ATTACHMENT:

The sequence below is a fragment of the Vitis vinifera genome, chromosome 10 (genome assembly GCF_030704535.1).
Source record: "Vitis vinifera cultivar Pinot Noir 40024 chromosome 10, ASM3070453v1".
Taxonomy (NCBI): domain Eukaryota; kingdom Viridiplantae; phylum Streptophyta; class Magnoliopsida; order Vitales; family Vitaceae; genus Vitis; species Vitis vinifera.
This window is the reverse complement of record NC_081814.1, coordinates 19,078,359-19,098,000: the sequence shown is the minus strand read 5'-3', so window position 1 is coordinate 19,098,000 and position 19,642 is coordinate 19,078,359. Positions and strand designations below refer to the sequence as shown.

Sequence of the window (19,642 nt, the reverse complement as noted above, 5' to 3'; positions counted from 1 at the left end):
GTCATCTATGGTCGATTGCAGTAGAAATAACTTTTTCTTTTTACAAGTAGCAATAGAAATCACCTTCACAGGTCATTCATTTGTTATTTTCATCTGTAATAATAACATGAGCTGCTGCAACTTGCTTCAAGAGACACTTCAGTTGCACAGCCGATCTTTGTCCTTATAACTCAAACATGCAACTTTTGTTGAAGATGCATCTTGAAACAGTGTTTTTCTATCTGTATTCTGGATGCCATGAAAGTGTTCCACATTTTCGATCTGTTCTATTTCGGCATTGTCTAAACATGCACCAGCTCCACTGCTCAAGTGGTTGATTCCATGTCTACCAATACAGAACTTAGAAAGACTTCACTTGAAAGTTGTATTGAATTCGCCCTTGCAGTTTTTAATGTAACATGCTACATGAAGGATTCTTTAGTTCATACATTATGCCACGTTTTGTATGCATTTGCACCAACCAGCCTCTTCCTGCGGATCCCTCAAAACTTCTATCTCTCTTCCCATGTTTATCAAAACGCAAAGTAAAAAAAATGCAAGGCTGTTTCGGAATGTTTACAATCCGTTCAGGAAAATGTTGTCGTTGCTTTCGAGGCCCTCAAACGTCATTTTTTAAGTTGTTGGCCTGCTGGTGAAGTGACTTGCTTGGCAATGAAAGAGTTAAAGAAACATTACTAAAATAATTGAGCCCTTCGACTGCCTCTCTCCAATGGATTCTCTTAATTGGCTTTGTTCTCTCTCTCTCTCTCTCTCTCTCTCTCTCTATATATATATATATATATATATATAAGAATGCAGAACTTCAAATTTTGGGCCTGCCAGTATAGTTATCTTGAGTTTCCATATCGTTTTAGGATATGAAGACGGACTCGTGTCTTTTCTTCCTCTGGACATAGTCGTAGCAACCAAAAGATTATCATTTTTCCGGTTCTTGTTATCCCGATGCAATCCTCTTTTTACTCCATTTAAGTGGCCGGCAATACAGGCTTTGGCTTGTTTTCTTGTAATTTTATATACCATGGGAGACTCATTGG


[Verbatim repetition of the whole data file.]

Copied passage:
The sequence below is a fragment of the Vitis vinifera genome, chromosome 10 (genome assembly GCF_030704535.1).
Source record: "Vitis vinifera cultivar Pinot Noir 40024 chromosome 10, ASM3070453v1".
Taxonomy (NCBI): domain Eukaryota; kingdom Viridiplantae; phylum Streptophyta; class Magnoliopsida; order Vitales; family Vitaceae; genus Vitis; species Vitis vinifera.
This window is the reverse complement of record NC_081814.1, coordinates 19,078,359-19,098,000: the sequence shown is the minus strand read 5'-3', so window position 1 is coordinate 19,098,000 and position 19,642 is coordinate 19,078,359. Positions and strand designations below refer to the sequence as shown.

Sequence of the window (19,642 nt, the reverse complement as noted above, 5' to 3'; positions counted from 1 at the left end):
GTCATCTATGGTCGATTGCAGTAGAAATAACTTTTTCTTTTTACAAGTAGCAATAGAAATCACCTTCACAGGTCATTCATTTGTTATTTTCATCTGTAATAATAACATGAGCTGCTGCAACTTGCTTCAAGAGACACTTCAGTTGCACAGCCGATCTTTGTCCTTATAACTCAAACATGCAACTTTTGTTGAAGATGCATCTTGAAACAGTGTTTTTCTATCTGTATTCTGGATGCCATGAAAGTGTTCCACATTTTCGATCTGTTCTATTTCGGCATTGTCTAAACATGCACCAGCTCCACTGCTCAAGTGGTTGATTCCATGTCTACCAATACAGAACTTAGAAAGACTTCACTTGAAAGTTGTATTGAATTCGCCCTTGCAGTTTTTAATGTAACATGCTACATGAAGGATTCTTTAGTTCATACATTATGCCACGTTTTGTATGCATTTGCACCAACCAGCCTCTTCCTGCGGATCCCTCAAAACTTCTATCTCTCTTCCCATGTTTATCAAAACGCAAAGTAAAAAAAATGCAAGGCTGTTTCGGAATGTTTACAATCCGTTCAGGAAAATGTTGTCGTTGCTTTCGAGGCCCTCAAACGTCATTTTTTAAGTTGTTGGCCTGCTGGTGAAGTGACTTGCTTGGCAATGAAAGAGTTAAAGAAACATTACTAAAATAATTGAGCCCTTCGACTGCCTCTCTCCAATGGATTCTCTTAATTGGCTTTGTTCTCTCTCTCTCTCTCTCTCTCTCTCTCTCTATATATATATATATATATATATATAAGAATGCAGAACTTCAAATTTTGGGCCTGCCAGTATAGTTATCTTGAGTTTCCATATCGTTTTAGGATATGAAGACGGACTCGTGTCTTTTCTTCCTCTGGACATAGTCGTAGCAACCAAAAGATTATCATTTTTCCGGTTCTTGTTATCCCGATGCAATCCTCTTTTTACTCCATTTAAGTGGCCGGCAATACAGGCTTTGGCTTGTTTTCTTGTAATTTTATATACCATGGGAGACTCATTGG